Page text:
Instead, Paul is talking about an outward sign demonstrating an inward reality. Being baptized into Christ means joining the visible family of God – the Church. We have “put on Christ”. We are now dressed for the part – the role of being a son or daughter of God.

It’s like a wedding ring. The ring doesn’t make me married, but it tells people I am married.

28 There is neither Jew nor Greek, there is neither slave nor free, there is no male and female, for you are all one in Christ Jesus.

Literally, we are all one person in Christ Jesus. Unity – incredible unity. Why are we one? Because we share the same faith, the same baptism – we have put on the same Christ.

This verse is one of the most powerful statements in the history of the world and it was WAY ahead of its time.

We are united in such a way that the typical barriers in society have no power over God’s church. We are children of God first. We are united in Christ first. In other words, we are Christians before everything else.

But I want to be clear. These distinctions still matter. In isolation, this verse seems to erase all distinctions between people entirely. But we know from context that can’t be Paul’s meaning. The Jews were still Jews. The Greeks were still Greeks. Men were still men. Women were still women. Some Christians were still slaves.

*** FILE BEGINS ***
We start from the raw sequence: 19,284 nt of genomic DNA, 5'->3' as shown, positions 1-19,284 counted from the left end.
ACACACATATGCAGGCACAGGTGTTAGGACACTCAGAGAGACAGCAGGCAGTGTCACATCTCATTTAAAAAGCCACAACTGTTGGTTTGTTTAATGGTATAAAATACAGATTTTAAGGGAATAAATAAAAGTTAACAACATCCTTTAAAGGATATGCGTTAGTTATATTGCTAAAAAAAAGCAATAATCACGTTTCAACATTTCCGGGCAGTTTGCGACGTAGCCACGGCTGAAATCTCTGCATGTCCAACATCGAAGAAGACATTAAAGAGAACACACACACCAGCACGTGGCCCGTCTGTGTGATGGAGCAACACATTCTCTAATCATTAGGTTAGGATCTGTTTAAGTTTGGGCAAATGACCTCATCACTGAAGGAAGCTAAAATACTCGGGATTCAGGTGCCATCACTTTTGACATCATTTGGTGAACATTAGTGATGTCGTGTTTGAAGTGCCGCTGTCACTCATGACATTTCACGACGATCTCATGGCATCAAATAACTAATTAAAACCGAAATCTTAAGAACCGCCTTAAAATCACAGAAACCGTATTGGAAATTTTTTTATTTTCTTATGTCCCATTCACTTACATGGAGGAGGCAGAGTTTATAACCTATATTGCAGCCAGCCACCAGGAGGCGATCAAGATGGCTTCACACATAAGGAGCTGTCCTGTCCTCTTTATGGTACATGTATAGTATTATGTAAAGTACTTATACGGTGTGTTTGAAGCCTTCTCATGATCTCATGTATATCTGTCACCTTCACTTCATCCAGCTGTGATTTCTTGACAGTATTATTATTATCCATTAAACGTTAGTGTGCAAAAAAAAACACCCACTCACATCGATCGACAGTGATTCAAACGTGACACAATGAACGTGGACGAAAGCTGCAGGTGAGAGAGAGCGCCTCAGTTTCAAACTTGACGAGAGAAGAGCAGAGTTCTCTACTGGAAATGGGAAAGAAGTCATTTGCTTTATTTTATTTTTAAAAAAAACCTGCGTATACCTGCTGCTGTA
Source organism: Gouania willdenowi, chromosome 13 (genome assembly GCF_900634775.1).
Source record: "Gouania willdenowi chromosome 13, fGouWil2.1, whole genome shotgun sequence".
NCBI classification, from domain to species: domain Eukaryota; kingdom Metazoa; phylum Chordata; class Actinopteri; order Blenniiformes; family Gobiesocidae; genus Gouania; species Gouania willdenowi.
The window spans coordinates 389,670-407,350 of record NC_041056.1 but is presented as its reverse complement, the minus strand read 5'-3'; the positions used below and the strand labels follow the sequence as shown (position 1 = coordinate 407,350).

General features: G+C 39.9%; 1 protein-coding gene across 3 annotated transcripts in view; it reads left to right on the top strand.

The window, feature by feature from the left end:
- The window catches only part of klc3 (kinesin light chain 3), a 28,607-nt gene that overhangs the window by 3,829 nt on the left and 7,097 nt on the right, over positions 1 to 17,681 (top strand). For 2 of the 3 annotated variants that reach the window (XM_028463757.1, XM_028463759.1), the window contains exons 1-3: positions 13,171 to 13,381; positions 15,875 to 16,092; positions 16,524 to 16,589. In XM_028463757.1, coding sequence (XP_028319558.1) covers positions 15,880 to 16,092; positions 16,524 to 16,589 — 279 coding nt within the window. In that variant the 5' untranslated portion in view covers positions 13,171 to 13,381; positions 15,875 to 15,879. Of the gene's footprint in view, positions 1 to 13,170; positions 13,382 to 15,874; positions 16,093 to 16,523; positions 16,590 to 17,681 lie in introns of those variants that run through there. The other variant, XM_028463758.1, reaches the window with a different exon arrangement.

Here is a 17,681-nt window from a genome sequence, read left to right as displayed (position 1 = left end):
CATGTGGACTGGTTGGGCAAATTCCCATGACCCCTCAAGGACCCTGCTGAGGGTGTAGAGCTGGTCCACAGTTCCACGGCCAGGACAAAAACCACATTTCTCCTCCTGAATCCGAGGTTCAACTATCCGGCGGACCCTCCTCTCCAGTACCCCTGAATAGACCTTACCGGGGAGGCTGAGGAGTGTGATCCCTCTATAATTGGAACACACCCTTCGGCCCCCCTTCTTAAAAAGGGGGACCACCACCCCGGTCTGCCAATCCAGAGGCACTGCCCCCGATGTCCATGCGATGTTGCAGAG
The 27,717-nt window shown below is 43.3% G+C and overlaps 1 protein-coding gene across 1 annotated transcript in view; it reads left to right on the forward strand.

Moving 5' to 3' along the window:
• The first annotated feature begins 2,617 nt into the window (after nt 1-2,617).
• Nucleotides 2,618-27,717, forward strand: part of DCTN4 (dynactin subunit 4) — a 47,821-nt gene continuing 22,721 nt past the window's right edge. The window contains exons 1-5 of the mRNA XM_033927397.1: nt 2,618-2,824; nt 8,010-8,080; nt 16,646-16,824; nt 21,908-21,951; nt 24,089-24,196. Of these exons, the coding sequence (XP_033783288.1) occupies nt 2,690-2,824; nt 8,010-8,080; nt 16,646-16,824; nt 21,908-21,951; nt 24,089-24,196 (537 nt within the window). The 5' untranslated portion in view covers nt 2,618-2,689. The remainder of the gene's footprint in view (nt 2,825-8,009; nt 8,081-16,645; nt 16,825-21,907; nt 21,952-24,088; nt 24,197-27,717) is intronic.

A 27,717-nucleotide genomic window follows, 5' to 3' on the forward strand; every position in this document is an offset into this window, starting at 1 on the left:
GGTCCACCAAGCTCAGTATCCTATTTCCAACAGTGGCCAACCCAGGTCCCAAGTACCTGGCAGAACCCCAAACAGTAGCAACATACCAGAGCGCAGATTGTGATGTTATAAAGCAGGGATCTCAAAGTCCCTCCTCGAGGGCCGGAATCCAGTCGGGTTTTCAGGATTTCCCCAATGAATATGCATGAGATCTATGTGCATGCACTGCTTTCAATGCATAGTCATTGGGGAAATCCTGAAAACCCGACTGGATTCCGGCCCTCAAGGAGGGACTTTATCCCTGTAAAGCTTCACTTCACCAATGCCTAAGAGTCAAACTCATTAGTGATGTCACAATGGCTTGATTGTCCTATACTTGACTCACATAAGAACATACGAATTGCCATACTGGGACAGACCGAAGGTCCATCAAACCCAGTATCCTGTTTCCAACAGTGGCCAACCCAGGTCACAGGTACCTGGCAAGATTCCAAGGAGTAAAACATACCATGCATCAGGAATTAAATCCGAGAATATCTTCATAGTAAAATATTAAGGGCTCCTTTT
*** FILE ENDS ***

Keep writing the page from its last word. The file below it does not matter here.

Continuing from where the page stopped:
What then does Paul mean? He means to say that being united in Christ is our primary distinction. Everything else comes second. For instance, I am not a white Christian. I’m a Christian who also happens to be white. In other words, my “whiteness” is less important than my faith.

I don’t decide who I worship with (or don’t worship with) based on categories the world has established. My faith in Christ is more important than my culture. Sunday morning is still the most segregated time of the week for American Christians because other things have become more important than our union in Christ. We are not White Christians, Black Christians, or Latino Christians. We are Christians. We are One in Christ.

I’m not suggesting color blindness. The Gospel does not erase our ethnicity. It’s about where we find our primary sense of belonging. I’m not a social label. I’m a human being. I’m a child of God. I’m also not a victim. Look at what Paul says next:

29 And if you are Christ’s, then you are Abraham’s offspring, heirs according to promise.